The graph of the data looks like this:

As the student increases the force on the block the Go Direct sensor records the increasing force, indicated above with the red line, but the block has NOT started moving yet. As the force reaches 0.72 N, the block starts moving and the force drops to 0.52N (green line). From this one data set students can get read off the forces required for both the static and kinetic coefficients of friction.

I started class with the following videos on fluids, density, pressure and buoyancy.

Before showing the last video, I crushed a few soda cans using air pressure, then showed the Mythbusters using air pressure to crush a steel tanker car! For the demo, I put just a little bit of water in the soda can and then place it on a hot plate.

When I see steam coming out of the top of the can, I grab it with tongs and flip it upside into a bowl of ice water. The ice water cools the can so that the water vaper (steam) inside the can condenses into a liquid leaving the air pressure inside the can very low compared to the air pressure outside the can which is what crushes the can. The Mythbusters do the same but used a vacuum pump to lower the air pressure inside the tanker car.

The first lab the students did was “Pressure Differences” from Unit 1, lesson 5 in Science Fusion Module I. Students had two straws, one placed in a beaker with water (and a few drops of food coloring) and the other is held horizontal so that they can blow air across the top of the first straw. As they blow across the straw their lab partner watches the colored water move in the clear straw.

When the student blows across the top of the straw, the pressure inside the clear straw decreases and the higher air pressure in the beaker pushes water up the straw. This is how a straw works when you use it to drink as well, you suck out the air in the straw which causes low pressure and the high outside pressure pushes down on the liquid in the cup forcing it up the straw.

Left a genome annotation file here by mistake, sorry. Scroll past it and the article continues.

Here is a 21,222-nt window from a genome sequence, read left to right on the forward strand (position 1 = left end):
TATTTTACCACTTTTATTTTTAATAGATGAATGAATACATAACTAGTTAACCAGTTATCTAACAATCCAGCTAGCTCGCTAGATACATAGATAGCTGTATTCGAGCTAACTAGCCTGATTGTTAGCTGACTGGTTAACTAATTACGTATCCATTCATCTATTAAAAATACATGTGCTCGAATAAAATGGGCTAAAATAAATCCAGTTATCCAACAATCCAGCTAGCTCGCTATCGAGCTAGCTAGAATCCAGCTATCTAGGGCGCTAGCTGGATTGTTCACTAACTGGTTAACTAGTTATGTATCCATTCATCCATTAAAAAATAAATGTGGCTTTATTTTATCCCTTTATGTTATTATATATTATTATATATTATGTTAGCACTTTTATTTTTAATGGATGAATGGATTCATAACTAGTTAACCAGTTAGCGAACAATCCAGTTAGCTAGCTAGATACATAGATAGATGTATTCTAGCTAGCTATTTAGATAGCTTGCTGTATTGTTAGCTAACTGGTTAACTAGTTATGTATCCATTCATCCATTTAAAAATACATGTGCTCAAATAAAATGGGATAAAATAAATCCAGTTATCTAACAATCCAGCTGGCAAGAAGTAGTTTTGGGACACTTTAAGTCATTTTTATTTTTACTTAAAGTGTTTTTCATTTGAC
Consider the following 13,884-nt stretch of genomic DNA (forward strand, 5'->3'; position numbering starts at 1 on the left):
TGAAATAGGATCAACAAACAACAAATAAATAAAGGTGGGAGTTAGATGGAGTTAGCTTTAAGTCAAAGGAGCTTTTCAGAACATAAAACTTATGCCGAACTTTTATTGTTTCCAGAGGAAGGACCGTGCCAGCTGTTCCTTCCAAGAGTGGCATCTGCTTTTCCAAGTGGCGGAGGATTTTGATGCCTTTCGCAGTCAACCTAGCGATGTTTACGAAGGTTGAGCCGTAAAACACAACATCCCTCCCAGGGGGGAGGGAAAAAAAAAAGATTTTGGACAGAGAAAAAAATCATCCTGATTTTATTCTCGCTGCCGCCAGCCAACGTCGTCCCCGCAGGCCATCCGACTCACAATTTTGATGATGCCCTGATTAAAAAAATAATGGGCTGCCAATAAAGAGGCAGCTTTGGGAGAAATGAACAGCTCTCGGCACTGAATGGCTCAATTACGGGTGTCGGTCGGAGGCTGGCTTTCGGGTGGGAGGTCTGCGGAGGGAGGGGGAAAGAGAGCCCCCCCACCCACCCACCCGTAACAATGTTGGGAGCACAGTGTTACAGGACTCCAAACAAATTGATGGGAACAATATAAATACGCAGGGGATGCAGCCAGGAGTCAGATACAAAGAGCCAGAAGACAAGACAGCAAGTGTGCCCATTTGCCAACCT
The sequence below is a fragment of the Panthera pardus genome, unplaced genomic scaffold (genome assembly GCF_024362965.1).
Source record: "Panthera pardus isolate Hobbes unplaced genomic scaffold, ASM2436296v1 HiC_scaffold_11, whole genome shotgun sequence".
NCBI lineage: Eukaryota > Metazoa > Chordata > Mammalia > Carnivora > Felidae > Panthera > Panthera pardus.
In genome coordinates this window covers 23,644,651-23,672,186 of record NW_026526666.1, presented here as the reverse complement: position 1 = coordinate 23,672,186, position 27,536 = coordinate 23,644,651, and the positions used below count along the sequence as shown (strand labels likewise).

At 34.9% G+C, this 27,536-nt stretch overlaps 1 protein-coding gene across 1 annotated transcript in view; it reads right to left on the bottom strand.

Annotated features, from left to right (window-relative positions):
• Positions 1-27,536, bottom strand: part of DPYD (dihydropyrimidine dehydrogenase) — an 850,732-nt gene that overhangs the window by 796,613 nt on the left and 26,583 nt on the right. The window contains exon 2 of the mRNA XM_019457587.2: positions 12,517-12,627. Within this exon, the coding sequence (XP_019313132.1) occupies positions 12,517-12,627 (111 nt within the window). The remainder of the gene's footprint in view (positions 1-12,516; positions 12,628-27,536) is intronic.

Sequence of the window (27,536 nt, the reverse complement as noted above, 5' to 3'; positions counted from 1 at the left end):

The second lab was “Finding the Buoyant Force” , also from Unit 1, lesson 5. For this lab students took a bit of clay and squished onto a string and found its weight in Newtons by hanging it from a spring scale. They also filled a graduated cylinder about half way with water and recorded the volume of water. Then they lowered the clay into the water, still hanging from the spring scale and observed that the force measured by the spring scale decreased as the clay was submerged in water. The force decreased because there is now a buoyant force acting on the clay, pushing up on it. When the clay is completely submerged, students measured the force on the spring scale and the water level in the graduated cylinder (volume of original water + clay). Students then calculated the buoyant force by finding the difference in the spring scale readings (F above water – F in water) and they calculated the volume of the clay.

Since the density of water is 1 g/ml we can actually calculate the buoyant force since its equal to the weight of the water displaced by the clay. Say the volume of the clay was 10 ml, that means 10 ml of water was displaced and that much water has a mass of 10 grams (density = mass/volume = 1.0 g/ml for water so every ml of water has a mass of a 1 g). The weight of that displaced water is 9.8 m/s^{2} times its mass (10g = 0.010 kg) which equals 0.098 N. This matches the buoyant force they found by using the spring scales.

We ended class by crushing the rest of the soda cans with air pressure…. because physics is fun. Here’s a video of people crushing a 55 gallon steel drum with the same method I used for the can.

George Lakoff has retired as Distinguished Professor of Cognitive Science and Linguistics at the University of California at Berkeley. He is now Director of the Center for the Neural Mind & Society (cnms.berkeley.edu).